Here is a brief report of our latest event and a preview of our next event.
“Interactive Teaching” Small Real Session: Part 2 “Designing a 90-min Class”
Date/Time: September 9th (Sat), 2017, 13:00–18:00
Venue: 92B, Faculty of Engineering Building 2, Hongo Campus, The University of Tokyo
Intended for: Young faculty members and graduate students and postdocs who aim to become faculty (Capacity: 20 people)
Facilitator: Nagafumi Nakamura (Center for Research and Development of Higher Education, The University of Tokyo)
Commentator: Kayoko Kurita (Center for Research and Development of Higher Education, The University of Tokyo)
1. Topic and Goal
This time, the topic was “Designing a 90-min Class.” Based on the goal, “Be able to design a class that helps students deepen their learning,” we set specific learning objectives as follows:
① Be able to explain the significance and tips of class design. (Preparation)
② Be able to improve a class by using a class design sheet (a format for class design introduced in “Interactive Teaching”). (Session)
There were 20 participants in total, which reached capacity.
This program was conducted in a flipped-classroom manner, and participants worked on pre-class assignments beforehand. During the session, they first reviewed what they had learned in the preparation and then worked on exercises of improving a sample class design sheet. We also provided the participants with the “Metacognitive Reflection” as an opportunity to reflect on the design of the event itself.
All participants were asked to watch the videos for WEEK 4 of “Interactive Teaching” and read Chapter 4 of the book “Interactive Teaching” (Kawai Publishing, 2017). Also, some participants voluntarily created and submitted their class design sheets.
 Introduction (13:00–13:15)
Participants listened to the explanation of the goals, structure, and rules of the program before introducing themselves to others.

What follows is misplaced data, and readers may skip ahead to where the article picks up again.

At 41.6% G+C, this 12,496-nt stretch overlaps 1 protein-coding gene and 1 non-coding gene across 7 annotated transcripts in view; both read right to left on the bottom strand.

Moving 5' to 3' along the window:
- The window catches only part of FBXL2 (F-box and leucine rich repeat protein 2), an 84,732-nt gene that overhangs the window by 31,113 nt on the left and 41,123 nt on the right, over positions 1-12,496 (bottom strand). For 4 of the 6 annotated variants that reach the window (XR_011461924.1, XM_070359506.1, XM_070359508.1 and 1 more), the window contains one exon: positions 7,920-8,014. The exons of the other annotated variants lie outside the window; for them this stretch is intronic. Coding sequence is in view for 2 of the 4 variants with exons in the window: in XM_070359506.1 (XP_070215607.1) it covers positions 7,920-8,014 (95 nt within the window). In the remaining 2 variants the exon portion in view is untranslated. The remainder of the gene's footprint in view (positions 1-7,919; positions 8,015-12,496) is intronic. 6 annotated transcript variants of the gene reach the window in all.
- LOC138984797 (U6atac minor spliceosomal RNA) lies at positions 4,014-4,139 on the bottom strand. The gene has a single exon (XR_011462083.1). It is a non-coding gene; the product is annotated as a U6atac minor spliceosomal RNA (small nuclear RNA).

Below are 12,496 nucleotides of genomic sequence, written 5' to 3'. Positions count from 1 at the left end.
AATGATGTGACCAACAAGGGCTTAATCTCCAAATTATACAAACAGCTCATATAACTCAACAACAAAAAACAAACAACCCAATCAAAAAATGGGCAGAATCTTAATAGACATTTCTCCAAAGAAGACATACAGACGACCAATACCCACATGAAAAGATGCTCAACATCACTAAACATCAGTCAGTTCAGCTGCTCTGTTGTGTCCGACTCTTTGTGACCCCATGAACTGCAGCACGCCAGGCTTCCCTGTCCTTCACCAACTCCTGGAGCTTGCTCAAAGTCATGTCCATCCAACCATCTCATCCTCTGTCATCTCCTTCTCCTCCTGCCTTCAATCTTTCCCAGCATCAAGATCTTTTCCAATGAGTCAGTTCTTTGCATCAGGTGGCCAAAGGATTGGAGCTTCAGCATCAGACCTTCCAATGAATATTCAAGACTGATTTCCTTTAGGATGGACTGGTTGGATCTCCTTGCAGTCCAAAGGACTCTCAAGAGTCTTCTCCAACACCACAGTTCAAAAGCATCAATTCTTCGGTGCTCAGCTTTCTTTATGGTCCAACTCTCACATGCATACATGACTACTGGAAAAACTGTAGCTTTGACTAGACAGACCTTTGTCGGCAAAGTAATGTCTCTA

Review of What the Participants Learned in the Preparation (13:15–13:45)
Participants reviewed and organized what they had learned in the preparation through group activities. They examined the significance of class design and points they should be careful of.
 Exercise of Improving a Class Design Sheet (13:45–15:30)
Participants conducted a group activity (i.e., poster tour) to examine what was good about the sample class design sheet and what points needed improvement. This exercise was intended to help the participants apply what they had learned during the preparation and the reviewing session. For details of the poster tour, Please refer to “4. Poster Tour,” the video of WEEK 2, and pp. 31–33 of the book “Interactive Teaching.”
 Wrap-up (15:30–16:00)
Participants organized what they learned, what kind of questions they had, and what they wanted to bring back to their own work through group activities and Q&A sessions.
(3) Metacognitive Reflection (16:30–18:00)
The organizers revealed their intention for the design of preparation and the session, and participants shared their thoughts on the design along the timeline. We together found out what points worked as planned, what points still needed improvement, and how they can be improved through this process.
3. Participants’ Reactions
Twenty participants consisted of young faculty members, postdocs, and graduate students from various universities. According to the five-point scale question asking the degree of satisfaction (Extremely satisfied; Very satisfied; Satisfied; Not so satisfied; Dissatisfied), 44 percent of the respondents were “extremely satisfied,” and 56 percent were “very satisfied.” On holding this event, we modified the questionnaire into a more strict one by adding “Extremely satisfied” to the scale, but we are relieved to know that it was appreciated to a certain extent. We are eager to improve our events to satisfy future participants by examining the points we need to improve as indicated in the metacognitive reflection and feedback.
4. Preview of the Next Program
We are planning to hold another session on “Designing a 90-min Class” in December; the next event will be an expanded and prolonged version. Details are to be announced. We look forward to your participation.
Book “Interactive Teaching” (Kawai Publishing, 2017)
http://www.kawai-publishing.jp/book/b-01/index.php?sesIsbn=978-4-7772-1794-6 (Kawai Publishing website)
(Project Researcher in charge of “Interactive Teaching” / Facilitator of this event)